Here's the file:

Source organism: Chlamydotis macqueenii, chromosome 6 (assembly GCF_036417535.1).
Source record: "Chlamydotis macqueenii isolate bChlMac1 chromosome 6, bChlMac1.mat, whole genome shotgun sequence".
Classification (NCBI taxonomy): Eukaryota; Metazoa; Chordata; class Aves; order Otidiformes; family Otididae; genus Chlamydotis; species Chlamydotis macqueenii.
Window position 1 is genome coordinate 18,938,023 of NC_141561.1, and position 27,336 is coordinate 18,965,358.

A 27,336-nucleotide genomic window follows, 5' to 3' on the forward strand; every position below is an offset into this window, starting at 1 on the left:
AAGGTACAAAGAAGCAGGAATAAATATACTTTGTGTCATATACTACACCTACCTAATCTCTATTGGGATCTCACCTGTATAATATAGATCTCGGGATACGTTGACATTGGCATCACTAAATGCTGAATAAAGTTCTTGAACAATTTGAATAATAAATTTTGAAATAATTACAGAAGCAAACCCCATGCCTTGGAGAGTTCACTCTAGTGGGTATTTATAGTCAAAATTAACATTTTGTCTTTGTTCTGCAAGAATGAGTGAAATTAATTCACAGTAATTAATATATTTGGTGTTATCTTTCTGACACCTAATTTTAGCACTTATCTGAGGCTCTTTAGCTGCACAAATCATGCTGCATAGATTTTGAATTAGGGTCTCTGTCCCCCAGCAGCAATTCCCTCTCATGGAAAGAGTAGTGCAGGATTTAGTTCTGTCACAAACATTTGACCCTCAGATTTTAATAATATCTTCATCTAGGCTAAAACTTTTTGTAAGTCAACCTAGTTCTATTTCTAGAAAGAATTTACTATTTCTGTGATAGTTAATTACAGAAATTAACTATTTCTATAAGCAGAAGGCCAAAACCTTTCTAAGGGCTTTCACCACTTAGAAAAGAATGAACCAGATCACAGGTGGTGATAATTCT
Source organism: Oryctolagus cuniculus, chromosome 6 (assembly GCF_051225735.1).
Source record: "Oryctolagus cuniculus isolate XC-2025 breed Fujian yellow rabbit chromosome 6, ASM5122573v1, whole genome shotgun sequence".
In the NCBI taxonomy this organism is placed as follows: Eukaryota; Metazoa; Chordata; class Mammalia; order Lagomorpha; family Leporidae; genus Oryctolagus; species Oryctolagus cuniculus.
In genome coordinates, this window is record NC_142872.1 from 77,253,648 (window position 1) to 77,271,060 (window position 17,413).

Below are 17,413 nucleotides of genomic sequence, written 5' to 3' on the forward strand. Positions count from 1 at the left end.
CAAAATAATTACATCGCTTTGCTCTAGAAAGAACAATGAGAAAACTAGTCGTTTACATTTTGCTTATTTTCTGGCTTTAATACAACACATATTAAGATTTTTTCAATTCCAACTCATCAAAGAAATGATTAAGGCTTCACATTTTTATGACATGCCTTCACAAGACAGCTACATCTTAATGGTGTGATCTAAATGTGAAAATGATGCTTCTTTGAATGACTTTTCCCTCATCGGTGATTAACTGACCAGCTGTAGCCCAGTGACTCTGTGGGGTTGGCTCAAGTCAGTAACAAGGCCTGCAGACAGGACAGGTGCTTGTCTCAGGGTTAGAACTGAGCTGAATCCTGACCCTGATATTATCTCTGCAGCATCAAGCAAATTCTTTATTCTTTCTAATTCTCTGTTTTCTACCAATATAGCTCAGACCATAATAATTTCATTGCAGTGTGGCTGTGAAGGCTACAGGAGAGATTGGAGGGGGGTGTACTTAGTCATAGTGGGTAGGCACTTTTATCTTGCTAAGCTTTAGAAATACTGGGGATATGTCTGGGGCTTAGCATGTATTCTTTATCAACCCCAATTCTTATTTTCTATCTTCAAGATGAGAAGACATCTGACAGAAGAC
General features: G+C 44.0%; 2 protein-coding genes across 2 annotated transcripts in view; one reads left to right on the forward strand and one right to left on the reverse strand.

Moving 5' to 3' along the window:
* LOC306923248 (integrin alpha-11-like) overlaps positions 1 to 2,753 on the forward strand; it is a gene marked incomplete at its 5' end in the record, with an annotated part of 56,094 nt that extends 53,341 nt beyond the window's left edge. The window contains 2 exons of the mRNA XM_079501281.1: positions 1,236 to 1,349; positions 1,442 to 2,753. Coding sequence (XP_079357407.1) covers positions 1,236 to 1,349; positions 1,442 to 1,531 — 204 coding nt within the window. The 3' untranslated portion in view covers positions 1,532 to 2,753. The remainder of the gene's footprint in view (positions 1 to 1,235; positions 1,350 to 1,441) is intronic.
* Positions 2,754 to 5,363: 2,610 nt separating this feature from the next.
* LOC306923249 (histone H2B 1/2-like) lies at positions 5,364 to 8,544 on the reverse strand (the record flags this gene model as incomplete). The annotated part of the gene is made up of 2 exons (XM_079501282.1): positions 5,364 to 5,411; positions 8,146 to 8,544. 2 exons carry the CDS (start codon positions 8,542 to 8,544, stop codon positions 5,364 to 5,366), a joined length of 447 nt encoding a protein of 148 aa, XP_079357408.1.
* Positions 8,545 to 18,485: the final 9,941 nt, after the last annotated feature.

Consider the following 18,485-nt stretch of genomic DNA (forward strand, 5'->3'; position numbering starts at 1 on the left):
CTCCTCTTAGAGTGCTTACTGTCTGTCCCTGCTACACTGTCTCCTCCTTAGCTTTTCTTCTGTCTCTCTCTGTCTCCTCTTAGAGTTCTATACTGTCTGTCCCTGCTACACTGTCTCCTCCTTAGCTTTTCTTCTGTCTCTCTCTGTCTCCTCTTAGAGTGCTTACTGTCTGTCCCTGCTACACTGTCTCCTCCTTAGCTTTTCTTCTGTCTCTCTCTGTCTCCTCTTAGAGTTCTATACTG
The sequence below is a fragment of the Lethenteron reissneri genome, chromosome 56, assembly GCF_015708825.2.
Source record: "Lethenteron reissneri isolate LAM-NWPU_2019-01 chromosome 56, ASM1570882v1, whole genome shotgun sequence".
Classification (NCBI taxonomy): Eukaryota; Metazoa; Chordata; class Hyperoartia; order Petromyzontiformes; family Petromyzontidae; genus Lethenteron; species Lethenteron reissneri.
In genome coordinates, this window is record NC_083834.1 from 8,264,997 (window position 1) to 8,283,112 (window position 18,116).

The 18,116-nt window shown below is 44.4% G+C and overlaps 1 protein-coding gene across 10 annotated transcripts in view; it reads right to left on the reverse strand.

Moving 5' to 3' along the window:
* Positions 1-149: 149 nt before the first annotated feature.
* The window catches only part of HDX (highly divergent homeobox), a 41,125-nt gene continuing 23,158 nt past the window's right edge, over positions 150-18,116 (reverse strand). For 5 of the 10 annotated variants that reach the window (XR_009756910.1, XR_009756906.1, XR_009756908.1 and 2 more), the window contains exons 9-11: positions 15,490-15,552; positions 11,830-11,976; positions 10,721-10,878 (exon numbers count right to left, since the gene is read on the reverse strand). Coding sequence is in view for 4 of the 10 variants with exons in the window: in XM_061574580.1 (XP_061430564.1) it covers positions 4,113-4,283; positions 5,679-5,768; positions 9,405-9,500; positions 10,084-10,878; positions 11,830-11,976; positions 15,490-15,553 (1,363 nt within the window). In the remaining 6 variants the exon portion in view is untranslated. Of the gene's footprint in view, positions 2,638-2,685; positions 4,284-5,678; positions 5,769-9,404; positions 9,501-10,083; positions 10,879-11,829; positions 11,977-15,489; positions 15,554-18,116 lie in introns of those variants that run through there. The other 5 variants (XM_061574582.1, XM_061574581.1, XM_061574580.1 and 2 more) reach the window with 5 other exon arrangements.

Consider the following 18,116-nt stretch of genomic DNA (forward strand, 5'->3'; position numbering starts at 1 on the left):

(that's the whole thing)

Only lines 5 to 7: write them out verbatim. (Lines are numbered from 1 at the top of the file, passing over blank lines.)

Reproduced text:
A 27,336-nucleotide genomic window follows, 5' to 3' on the forward strand; every position below is an offset into this window, starting at 1 on the left:
AAGGTACAAAGAAGCAGGAATAAATATACTTTGTGTCATATACTACACCTACCTAATCTCTATTGGGATCTCACCTGTATAATATAGATCTCGGGATACGTTGACATTGGCATCACTAAATGCTGAATAAAGTTCTTGAACAATTTGAATAATAAATTTTGAAATAATTACAGAAGCAAACCCCATGCCTTGGAGAGTTCACTCTAGTGGGTATTTATAGTCAAAATTAACATTTTGTCTTTGTTCTGCAAGAATGAGTGAAATTAATTCACAGTAATTAATATATTTGGTGTTATCTTTCTGACACCTAATTTTAGCACTTATCTGAGGCTCTTTAGCTGCACAAATCATGCTGCATAGATTTTGAATTAGGGTCTCTGTCCCCCAGCAGCAATTCCCTCTCATGGAAAGAGTAGTGCAGGATTTAGTTCTGTCACAAACATTTGACCCTCAGATTTTAATAATATCTTCATCTAGGCTAAAACTTTTTGTAAGTCAACCTAGTTCTATTTCTAGAAAGAATTTACTATTTCTGTGATAGTTAATTACAGAAATTAACTATTTCTATAAGCAGAAGGCCAAAACCTTTCTAAGGGCTTTCACCACTTAGAAAAGAATGAACCAGATCACAGGTGGTGATAATTCT
Source organism: Oryctolagus cuniculus, chromosome 6 (assembly GCF_051225735.1).